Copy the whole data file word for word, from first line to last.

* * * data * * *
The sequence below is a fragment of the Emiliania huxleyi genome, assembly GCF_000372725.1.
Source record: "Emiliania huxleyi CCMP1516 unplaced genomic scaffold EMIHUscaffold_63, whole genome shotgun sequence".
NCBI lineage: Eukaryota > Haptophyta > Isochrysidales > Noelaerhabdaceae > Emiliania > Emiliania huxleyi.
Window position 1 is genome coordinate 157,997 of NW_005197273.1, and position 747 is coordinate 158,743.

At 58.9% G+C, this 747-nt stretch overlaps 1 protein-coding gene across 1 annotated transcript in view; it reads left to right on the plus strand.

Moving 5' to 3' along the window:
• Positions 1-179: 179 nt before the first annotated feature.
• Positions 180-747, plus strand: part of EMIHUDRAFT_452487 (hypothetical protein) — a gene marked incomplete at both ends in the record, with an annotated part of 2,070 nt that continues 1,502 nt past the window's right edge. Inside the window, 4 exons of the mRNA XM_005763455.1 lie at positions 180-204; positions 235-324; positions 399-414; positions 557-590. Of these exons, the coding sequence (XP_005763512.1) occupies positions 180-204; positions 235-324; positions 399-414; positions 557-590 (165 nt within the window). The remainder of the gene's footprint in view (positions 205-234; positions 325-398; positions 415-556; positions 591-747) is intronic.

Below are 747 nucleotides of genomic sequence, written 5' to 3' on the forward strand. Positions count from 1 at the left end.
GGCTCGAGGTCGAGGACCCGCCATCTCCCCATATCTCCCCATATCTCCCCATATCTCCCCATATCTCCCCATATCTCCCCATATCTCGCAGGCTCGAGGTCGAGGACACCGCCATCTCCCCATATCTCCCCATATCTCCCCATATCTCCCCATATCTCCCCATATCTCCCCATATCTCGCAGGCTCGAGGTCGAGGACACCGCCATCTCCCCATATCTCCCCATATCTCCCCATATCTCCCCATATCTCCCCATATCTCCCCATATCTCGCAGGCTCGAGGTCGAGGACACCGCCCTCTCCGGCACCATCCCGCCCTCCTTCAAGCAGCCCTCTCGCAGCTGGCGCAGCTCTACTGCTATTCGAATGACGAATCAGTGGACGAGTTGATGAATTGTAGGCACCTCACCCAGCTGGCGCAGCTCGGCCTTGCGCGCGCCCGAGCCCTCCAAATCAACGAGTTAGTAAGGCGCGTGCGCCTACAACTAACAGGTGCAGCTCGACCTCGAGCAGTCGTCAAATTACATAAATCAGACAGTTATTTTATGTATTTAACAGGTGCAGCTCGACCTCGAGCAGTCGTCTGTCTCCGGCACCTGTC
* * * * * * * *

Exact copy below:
The sequence below is a fragment of the Emiliania huxleyi genome, assembly GCF_000372725.1.
Source record: "Emiliania huxleyi CCMP1516 unplaced genomic scaffold EMIHUscaffold_63, whole genome shotgun sequence".
NCBI lineage: Eukaryota > Haptophyta > Isochrysidales > Noelaerhabdaceae > Emiliania > Emiliania huxleyi.
Window position 1 is genome coordinate 157,997 of NW_005197273.1, and position 747 is coordinate 158,743.

At 58.9% G+C, this 747-nt stretch overlaps 1 protein-coding gene across 1 annotated transcript in view; it reads left to right on the plus strand.

Moving 5' to 3' along the window:
• Positions 1-179: 179 nt before the first annotated feature.
• Positions 180-747, plus strand: part of EMIHUDRAFT_452487 (hypothetical protein) — a gene marked incomplete at both ends in the record, with an annotated part of 2,070 nt that continues 1,502 nt past the window's right edge. Inside the window, 4 exons of the mRNA XM_005763455.1 lie at positions 180-204; positions 235-324; positions 399-414; positions 557-590. Of these exons, the coding sequence (XP_005763512.1) occupies positions 180-204; positions 235-324; positions 399-414; positions 557-590 (165 nt within the window). The remainder of the gene's footprint in view (positions 205-234; positions 325-398; positions 415-556; positions 591-747) is intronic.

Below are 747 nucleotides of genomic sequence, written 5' to 3' on the forward strand. Positions count from 1 at the left end.
GGCTCGAGGTCGAGGACCCGCCATCTCCCCATATCTCCCCATATCTCCCCATATCTCCCCATATCTCCCCATATCTCCCCATATCTCGCAGGCTCGAGGTCGAGGACACCGCCATCTCCCCATATCTCCCCATATCTCCCCATATCTCCCCATATCTCCCCATATCTCCCCATATCTCGCAGGCTCGAGGTCGAGGACACCGCCATCTCCCCATATCTCCCCATATCTCCCCATATCTCCCCATATCTCCCCATATCTCCCCATATCTCGCAGGCTCGAGGTCGAGGACACCGCCCTCTCCGGCACCATCCCGCCCTCCTTCAAGCAGCCCTCTCGCAGCTGGCGCAGCTCTACTGCTATTCGAATGACGAATCAGTGGACGAGTTGATGAATTGTAGGCACCTCACCCAGCTGGCGCAGCTCGGCCTTGCGCGCGCCCGAGCCCTCCAAATCAACGAGTTAGTAAGGCGCGTGCGCCTACAACTAACAGGTGCAGCTCGACCTCGAGCAGTCGTCAAATTACATAAATCAGACAGTTATTTTATGTATTTAACAGGTGCAGCTCGACCTCGAGCAGTCGTCTGTCTCCGGCACCTGTC